Migration within Spain

Migratory processes. Rural to urban migration. Regional migration. Economic development

  • Enviado por: Julia Fontana
  • Idioma: inglés
  • País: España España
  • 6 páginas
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Migration within Spain

Introduction

Along with emigration and imigration the process of demographical modernisation has brought about too a deep internal movement of population masses of unknown intensity until few years ago. It has to do with the Industrial Revolution.

Given the fact that the Spanish economic development has always been concentrated on really specific areas rather than spread out around the country, several processes have been introduced to recollocate the population.

Let's have a close look at these processes.

Rural to urban migration

During the Industrial Revolution of the 19th century and onwards, many people in Spain were either:

Forced to leave the countryside (push factors* causing rural depopulation)

Or

Attracted to the growing towns (pull factors** leading to urbanisation)

The most important pull factor we mentioned above was a larger employment offer; workers were needed in the rapidly growing:

Textile towns of Sabadell, Terrasa and other mainly Catalan cities.

Coal mines in the north of Spain, Galicia, Asturias...

Ports of Barcelona, Valencia, Cadiz...

But it was in the 60s when the moving of people from the country to the city reached its highest point. Before those years emigration had been as high as 2,5 million people moving.

*The push factors which cause rural depopulation can be sumarised in:

Usually colder or hotter and mostly very humid.

No schools or any other educational centers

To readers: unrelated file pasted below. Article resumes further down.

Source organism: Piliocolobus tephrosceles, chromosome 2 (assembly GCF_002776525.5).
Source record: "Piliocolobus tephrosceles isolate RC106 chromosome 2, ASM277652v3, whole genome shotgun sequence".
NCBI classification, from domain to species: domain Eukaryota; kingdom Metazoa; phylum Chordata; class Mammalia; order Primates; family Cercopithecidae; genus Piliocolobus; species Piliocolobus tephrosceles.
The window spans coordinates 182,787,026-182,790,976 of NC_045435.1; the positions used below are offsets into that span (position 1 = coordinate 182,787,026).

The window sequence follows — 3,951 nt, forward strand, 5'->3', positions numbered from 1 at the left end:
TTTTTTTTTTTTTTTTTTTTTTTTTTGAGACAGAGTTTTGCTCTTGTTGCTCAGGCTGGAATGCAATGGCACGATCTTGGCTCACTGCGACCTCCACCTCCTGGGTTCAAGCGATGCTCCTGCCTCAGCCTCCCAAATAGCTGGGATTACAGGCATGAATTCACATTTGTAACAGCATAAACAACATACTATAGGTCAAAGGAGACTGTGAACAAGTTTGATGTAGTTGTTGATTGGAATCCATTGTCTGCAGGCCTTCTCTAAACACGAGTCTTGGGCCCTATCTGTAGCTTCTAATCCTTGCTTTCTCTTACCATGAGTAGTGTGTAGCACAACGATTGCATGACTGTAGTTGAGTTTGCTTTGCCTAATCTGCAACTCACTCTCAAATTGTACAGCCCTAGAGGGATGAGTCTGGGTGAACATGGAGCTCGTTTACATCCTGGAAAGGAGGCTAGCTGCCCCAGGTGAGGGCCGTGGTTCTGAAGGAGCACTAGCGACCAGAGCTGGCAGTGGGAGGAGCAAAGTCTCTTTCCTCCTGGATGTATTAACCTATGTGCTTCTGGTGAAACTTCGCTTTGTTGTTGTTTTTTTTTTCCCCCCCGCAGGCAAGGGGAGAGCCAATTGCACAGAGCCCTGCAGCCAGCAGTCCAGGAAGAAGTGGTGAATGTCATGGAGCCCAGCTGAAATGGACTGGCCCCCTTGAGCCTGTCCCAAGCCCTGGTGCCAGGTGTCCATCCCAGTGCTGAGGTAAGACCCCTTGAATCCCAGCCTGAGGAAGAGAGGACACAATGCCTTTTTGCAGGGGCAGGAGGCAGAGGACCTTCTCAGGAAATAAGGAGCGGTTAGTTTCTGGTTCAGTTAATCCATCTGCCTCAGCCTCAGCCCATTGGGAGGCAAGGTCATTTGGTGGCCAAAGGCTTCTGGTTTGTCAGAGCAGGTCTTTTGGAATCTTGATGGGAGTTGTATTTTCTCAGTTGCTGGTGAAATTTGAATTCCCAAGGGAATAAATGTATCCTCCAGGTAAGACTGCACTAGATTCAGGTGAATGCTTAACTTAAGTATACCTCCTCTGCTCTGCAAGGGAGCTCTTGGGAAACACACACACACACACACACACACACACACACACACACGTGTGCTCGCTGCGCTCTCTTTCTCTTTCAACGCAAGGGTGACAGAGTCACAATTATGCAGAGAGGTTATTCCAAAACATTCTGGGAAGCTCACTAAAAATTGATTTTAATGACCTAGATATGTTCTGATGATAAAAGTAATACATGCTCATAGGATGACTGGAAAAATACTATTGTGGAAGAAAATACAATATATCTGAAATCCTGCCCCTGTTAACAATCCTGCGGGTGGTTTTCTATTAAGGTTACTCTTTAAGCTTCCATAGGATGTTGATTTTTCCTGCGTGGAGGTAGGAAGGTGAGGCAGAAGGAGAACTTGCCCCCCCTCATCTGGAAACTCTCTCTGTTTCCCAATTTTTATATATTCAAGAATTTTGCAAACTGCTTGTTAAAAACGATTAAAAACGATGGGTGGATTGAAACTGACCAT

Bad accessibility and poor transport links (being colgated like an ajo ristra)

Poor employment opportunities

Older usually less reliable houses

**The pull factors which cause urbanisation can be sumarised in:

Better entertainment and educational facilities

Well paid jobs and a larger employment offer

Newer buildings better to live in (possibility of air conditioning, heating, electricity, water supply...)

Regional migration

Between about 1950 and 1980 there were lots os people migrating from the South of Spain -which experienced a steady depopulation- to the Northern regions.

More accurately, between 1951 and 1975 and according to the figures given by most of the sources we have consulted migration between provinces in Spain affected 5,23 million people, half of them being during the 60s. It was in this period when industrialisation actually took place when mass consume arrose and when population density differences between regions were more obvious. The regions that people left were Andalucia, Castilla la Mancha and Castilla-León (except Valladolid), Extremadura, Aragón (except Zaragoza), Galicia and Murcia. Asturias, Cantabria, La Rioja and Navarra experienced quite a high depopulation during some decades though during the Industrial Revolution the Basque Country was one of the most important receivers of immigrants since it was a major mining area due to its good natural resources such as wood, coal, iron and other minerals. The regions into which people migrated were mainly Madrid, Barcelona, Vizcaya and Guipúzcoa even if the population influx was also positive in other Autonomous Communities such as Valencia, Baleares and Canarias (in the 60s). But the intensity in the influx towards Barcelona and Madrid was so high that these cities absorbed two thirds of the whole of the influx registered between the turn of the century and 1975, in such a way that population density in these two areas increased greatly as can be seen in the following table:

Year

Population density in Madrid (people/km2)

Population density in Barcelona (people/km2)

1900

97

136,4

1975

528,6

553,8

The push factors leading such masses of people to leave these zones were, amongst others:

  • badly paid jobs which were mainly manual (weavers, shoe-makers...)

  • few entertainment facilities (no sports club, no cinemas, lack of shops...)

  • isolation- no good transport links and therefore few accessibility: it was very difficult for families to visit eachother or get visits, etc.

  • housing of bad quality- old rural houses

  • bad quality soil- difficulty for agriculture, mining and other economic activities dependant on natural resources

  • extremely hot climate and frequent long-lasting droughts

  • less education facilities available

The pull factors were mainly:

  • Employment (larger offer of jobs and better wages)

  • Better housing

  • Good transport links